Matthew Halsall takes to the stage in the open-air amphitheatre on a blissful Mediterranean evening. It’s July in the south of France and behind the young trumpeter, whose trademark worker’s cap is pulled over his eyes, the ochre sunset oozes into the sea as fishing boats rock lazily to shore.
Armed with a plastic cup of rosé in hand, conditions are perfect to hear to one of the most pioneering jazz musicians of his generation. Halsall needs little time to float the audience away. His tunes are soulful and spiritual, deep and subtle, yet bob along pleasingly, melodically.
Twenty-three years after first blowing his favoured instrument at the age of six, he has developed a playful and haunting style which has the potency to elevate jazz back in to the public consciousness. After a spellbinding 90 minutes he takes a coy bow and grins. “It’s magical to be here, thanks for listening,” he says before we rise from our stone seats to applaud, feeling privileged to witness such precocious mastery.
After his performance at Worldwide Festival in Sète, near Montpellier, the Manchester-based maestro sips a Dark ‘n’ Stormy and tells us: “That was one of the most special gigs I’ve played. I don’t play that many, so are all important in a way, but that was something else.”
Six-year-old Matthew had decided he wanted to throw all his energy into mastering the trumpet after his parents took him to a jazz gig to watch the big band he would eventually star in, the Wigan Youth Jazz Orchestra. And after realising his calling Halsall found school a struggle – “it was a diversion for me and I got quite irritated and angry” – and became close to veering off the rails.
“I was in with a bad bunch of kids and got in to a lot of trouble. Combined with hanging around with big northerners in a brass band, it was a lethal cocktail.”
His potential was spotted early and following two years in the Wigan Youth Jazz Orchestra, aged 14 he first toured the world with the big band. He was the youngest by five years. “I had to learn how to cope with drinking, and fast,” he says.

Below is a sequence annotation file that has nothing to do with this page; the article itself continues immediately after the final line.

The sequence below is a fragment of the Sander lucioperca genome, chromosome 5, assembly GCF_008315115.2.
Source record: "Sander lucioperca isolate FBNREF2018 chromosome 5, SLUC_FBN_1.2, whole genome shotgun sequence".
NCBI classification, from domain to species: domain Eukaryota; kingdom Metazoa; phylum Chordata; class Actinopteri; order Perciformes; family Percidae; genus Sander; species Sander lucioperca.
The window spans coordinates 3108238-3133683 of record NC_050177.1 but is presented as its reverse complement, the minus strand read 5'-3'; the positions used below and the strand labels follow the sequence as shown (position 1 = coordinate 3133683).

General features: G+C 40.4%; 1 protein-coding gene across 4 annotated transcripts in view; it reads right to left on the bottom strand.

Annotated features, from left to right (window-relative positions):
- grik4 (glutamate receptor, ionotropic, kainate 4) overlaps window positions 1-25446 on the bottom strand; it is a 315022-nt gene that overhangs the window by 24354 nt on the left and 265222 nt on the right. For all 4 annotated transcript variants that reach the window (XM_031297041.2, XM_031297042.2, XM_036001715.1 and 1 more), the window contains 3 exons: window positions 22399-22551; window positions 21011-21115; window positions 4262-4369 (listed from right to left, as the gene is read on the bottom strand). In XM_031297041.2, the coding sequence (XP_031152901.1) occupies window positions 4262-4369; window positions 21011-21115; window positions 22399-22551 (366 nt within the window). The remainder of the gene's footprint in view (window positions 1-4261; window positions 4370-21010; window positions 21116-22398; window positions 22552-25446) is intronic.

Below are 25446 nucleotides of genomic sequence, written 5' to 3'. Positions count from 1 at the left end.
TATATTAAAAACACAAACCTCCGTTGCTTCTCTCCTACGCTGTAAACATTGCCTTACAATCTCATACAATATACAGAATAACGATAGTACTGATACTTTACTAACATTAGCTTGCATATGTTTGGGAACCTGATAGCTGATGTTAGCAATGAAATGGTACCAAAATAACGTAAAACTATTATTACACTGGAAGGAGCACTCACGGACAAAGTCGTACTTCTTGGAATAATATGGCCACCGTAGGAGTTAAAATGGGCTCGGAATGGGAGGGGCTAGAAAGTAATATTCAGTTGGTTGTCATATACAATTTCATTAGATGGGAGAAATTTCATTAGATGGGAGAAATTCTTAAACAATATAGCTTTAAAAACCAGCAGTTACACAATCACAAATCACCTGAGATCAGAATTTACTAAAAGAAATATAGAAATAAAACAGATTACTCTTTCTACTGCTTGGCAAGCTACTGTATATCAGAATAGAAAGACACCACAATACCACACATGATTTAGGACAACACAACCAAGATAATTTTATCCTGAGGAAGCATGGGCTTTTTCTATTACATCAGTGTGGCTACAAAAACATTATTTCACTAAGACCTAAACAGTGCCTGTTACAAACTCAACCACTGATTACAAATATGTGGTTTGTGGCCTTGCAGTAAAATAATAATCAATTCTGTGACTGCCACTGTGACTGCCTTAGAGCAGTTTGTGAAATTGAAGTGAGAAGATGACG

However, through music and after moving, at 15, to the Maharishi Free School in west Lancashire, which encouraged meditation and taught Eastern philosophy, he turned his fortunes around. “After going from E and F grades, I actually gained six GCSEs.”
The northerner, who turned 29 in September and is due to release his fourth solo album in mid-October, is also an established DJ and founded his own record label in 2007. Arguably his biggest challenge, however, is making jazz accessible and popular with the current generation of listeners.
After moving to Liverpool to live alone aged 17, Halsall started to mature and studied sound engineering at Liverpool Institute for Performing Arts. By his mid-20s, now in Manchester, he had cut back on his partying and, as he says, “started to really focus on my production and the creativity side. I felt as though I needed to play music for my generation and the generations just above me. The time was right to make my own jazz music.”
Showing impressive acumen he established Gondwana Records, which he still runs from an office in his house, and did not need to compromise his sound. Calling in favours and the help of his graphic designer brother Daniel, who does all his album artwork, Halsall brought out his debut record, Sending My Love, in 2008. It immediately grabbed the attention, and was soon followed by Colour Yes and On The Go.
His latest release is Fletcher Moss Park (named after the place he spends most of his time composing), and as his star continues its impressive ascent Halsall reveals his “dream goal”. He says: “I want do an amazing album that has solo piano tunes, orchestra tunes, jazz tunes. The task will be trying to make it sound like an album. I want to take my time and put my heart, personality and soul in to it.
“The problem is saying you are a jazz trumpet player to the younger, student generation – it’s probably the kiss of death. Immediately they think of cheesy cabaret-esque quartets who are very self-indulgent. I just have to try and make it as current as possible.”
This youthful talent, in his humble way, has the potential, ambition and backing to scale new heights in the genre, and possibly become one of the standout jazz heroes of his time.
This article first appeared in Crack in October 2012